Google has fixed 28 vulnerabilities by releasing update 100.0.4896.60 for its Chrome browser. At least 9 of them have a high severity rating — adding to CVE-2022-1096, another high severity vulnerability which Google patched with a separate update just a few days ago. So in total, the Chrome developers have released patches for 10 high severity vulnerabilities in less than a week. In other words, if you have not rebooted your computer for quite some time or did not restart your browser recently, then it’s time to update.
So far Google has not published details about any of the vulnerabilities — as per the company’s security policy, access to a detailed description of the bugs remains restricted until the majority of active users update their browser. But it is already clear that it is the CVE-2022-1096 vulnerability (the one that Google closed with a separate patch on Friday, March 25, just four days before the major update) that may cause real problems.
CVE-2022-1096 belongs to the Type Confusion class, that means it is connected to some error in data types handling in the V8 engine. The vulnerability is pretty dangerous, judging by the fact that Google addressed this bug separately with an emergency patch. What’s more, according to the patch release notes, Google was aware that an exploit for this vulnerability already existed on March 25. The next day, Microsoft fixed the same vulnerability in its Chromium-based Edge browser. Summing up the available information, it is reasonable to assume that an exploit for the vulnerability not only exists, but is actively being used by attackers.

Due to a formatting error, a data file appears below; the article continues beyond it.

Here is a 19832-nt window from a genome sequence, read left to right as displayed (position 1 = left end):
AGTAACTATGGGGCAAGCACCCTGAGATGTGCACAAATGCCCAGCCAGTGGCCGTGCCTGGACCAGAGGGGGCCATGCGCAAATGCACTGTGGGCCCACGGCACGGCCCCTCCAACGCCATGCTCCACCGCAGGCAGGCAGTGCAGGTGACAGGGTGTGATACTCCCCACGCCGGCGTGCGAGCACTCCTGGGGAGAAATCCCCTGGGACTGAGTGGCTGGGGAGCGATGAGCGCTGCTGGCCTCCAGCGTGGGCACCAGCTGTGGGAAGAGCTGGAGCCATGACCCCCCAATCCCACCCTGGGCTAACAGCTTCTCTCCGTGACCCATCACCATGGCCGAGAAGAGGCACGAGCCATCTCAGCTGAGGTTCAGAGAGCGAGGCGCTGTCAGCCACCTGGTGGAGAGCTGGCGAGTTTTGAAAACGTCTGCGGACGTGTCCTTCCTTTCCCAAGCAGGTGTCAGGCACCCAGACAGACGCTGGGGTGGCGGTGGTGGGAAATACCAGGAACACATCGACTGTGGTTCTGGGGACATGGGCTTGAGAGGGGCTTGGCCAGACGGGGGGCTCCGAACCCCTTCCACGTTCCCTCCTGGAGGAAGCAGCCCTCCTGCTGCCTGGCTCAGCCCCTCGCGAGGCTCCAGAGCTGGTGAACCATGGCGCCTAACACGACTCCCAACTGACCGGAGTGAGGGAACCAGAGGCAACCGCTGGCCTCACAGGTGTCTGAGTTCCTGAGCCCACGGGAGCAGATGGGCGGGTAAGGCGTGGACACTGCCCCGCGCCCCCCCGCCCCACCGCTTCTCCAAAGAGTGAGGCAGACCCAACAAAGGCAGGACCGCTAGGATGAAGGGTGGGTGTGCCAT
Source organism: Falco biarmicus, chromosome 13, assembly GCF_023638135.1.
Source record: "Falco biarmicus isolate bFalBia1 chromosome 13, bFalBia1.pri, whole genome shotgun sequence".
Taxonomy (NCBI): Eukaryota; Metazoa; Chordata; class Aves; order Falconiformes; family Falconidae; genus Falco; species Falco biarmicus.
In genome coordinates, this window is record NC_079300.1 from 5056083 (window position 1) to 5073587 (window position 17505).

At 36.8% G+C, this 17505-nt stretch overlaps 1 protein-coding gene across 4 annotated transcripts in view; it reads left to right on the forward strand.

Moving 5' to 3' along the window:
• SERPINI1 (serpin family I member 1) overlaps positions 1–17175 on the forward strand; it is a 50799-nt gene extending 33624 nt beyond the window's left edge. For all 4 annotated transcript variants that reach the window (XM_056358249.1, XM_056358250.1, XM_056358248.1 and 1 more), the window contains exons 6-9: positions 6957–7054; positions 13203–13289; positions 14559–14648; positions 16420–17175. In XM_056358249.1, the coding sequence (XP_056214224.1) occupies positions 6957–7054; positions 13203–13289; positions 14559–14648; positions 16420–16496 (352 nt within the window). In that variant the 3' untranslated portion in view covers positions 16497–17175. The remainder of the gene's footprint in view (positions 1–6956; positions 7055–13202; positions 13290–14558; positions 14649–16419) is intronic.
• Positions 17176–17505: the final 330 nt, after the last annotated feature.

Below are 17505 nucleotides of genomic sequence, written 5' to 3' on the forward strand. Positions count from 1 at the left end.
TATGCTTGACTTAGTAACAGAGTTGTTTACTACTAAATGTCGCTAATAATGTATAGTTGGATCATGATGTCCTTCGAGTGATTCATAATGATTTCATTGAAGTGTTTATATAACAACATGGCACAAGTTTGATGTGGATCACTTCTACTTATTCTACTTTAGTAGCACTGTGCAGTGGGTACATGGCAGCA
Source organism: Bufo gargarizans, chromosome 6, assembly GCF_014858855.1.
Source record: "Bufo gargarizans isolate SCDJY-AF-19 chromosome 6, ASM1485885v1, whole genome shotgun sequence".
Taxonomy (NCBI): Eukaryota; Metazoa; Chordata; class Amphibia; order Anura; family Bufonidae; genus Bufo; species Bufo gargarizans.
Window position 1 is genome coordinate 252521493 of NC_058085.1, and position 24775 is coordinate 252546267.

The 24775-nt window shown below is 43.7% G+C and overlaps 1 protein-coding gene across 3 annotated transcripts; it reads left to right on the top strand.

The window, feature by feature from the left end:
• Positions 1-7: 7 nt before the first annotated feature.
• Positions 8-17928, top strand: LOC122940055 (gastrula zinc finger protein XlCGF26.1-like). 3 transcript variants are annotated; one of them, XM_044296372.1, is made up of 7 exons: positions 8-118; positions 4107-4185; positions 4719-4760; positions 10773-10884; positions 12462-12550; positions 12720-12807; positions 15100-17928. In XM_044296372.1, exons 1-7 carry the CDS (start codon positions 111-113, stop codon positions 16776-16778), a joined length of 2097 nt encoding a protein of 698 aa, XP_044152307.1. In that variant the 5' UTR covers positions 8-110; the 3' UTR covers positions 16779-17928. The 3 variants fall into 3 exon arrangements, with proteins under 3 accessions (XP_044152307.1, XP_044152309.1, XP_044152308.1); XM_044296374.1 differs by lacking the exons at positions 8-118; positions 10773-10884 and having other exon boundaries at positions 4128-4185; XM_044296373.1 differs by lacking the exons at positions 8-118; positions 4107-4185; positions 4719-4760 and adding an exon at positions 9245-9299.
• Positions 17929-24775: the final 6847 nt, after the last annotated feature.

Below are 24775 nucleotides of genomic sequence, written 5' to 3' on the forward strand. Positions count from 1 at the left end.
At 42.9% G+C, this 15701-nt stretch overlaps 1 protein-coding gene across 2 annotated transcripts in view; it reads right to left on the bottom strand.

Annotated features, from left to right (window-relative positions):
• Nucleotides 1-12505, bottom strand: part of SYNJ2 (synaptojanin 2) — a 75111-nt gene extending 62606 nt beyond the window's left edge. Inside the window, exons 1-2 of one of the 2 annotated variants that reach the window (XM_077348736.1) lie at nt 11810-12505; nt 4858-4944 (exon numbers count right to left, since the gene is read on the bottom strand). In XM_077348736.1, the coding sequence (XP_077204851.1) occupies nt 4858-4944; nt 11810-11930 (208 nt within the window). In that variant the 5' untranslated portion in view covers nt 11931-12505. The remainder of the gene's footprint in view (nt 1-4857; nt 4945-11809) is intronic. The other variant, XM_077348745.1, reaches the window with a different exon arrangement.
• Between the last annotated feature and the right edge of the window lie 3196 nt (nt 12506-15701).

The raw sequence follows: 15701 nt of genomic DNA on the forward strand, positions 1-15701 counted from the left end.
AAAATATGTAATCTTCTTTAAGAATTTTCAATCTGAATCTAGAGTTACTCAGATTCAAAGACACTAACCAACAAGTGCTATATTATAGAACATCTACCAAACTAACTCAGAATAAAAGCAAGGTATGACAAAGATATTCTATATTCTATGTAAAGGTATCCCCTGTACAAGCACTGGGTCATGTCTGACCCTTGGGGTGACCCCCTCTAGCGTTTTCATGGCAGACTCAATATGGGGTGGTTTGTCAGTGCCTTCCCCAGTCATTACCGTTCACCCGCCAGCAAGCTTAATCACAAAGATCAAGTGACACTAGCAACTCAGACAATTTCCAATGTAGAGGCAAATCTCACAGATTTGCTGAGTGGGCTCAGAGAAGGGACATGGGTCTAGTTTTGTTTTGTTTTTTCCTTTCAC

Another 28 new vulnerabilities
Of the 28 vulnerabilities that the latest update addresses, most (20) were discovered by independent researchers, and the remaining eight by Google’s internal experts. Of the nine vulnerabilities with a high severity level, four (CVE-2022-1125, CVE-2022-1127, CVE-2022-1131, CVE-2022-1133) belong to the use-after-free class; three more (CVE-2022-1128, CVE-2022-1129, CVE-2022-1132) are related to inappropriate implementations in various components, another one (CVE-2022-1130) has to do with an insufficient validation of untrusted input in WebOTP and the remaining one (CVE-2022-1134), like the aforementioned CVE-2022-1096, is a Type Confusion problem in V8 engine.
How to stay safe?
First, you need to update your browser to the latest version — at the time of this writing, it is 100.0.4896.60. If your version of Chrome is older, that means your browser has not been updated automatically and we recommend updating it manually using our step-by-step instructions. If you use Microsoft Edge, then don’t forget to update it too — this is done in the same way as with Google Chrome.
We also recommend that you to follow the news and timely update the most critical programs, including security solutions, browsers, office suites and the operating system itself.
In addition, we recommend using reliable security solutions that can automatically detect and prevent attempts to exploit vulnerabilities, so you can protect yourself from attacks even before official patches are released.